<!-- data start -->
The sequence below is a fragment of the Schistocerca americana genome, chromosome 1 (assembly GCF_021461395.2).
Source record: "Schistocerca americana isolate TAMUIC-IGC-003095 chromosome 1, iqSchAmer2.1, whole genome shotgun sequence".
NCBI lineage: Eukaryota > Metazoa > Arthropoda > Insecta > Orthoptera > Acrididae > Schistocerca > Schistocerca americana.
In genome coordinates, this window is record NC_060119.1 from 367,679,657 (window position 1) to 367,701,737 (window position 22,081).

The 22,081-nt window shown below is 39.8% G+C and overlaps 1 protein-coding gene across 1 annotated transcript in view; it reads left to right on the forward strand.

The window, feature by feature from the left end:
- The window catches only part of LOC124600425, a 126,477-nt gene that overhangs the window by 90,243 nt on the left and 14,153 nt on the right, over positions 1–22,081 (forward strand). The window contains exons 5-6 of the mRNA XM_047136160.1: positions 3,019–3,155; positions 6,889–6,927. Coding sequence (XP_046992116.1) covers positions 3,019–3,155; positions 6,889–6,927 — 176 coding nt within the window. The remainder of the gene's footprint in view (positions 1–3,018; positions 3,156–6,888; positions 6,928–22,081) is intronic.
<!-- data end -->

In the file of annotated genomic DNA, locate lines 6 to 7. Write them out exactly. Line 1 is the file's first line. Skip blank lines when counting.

The window, feature by feature from the left end:
- The window catches only part of LOC124600425, a 126,477-nt gene that overhangs the window by 90,243 nt on the left and 14,153 nt on the right, over positions 1–22,081 (forward strand). The window contains exons 5-6 of the mRNA XM_047136160.1: positions 3,019–3,155; positions 6,889–6,927. Coding sequence (XP_046992116.1) covers positions 3,019–3,155; positions 6,889–6,927 — 176 coding nt within the window. The remainder of the gene's footprint in view (positions 1–3,018; positions 3,156–6,888; positions 6,928–22,081) is intronic.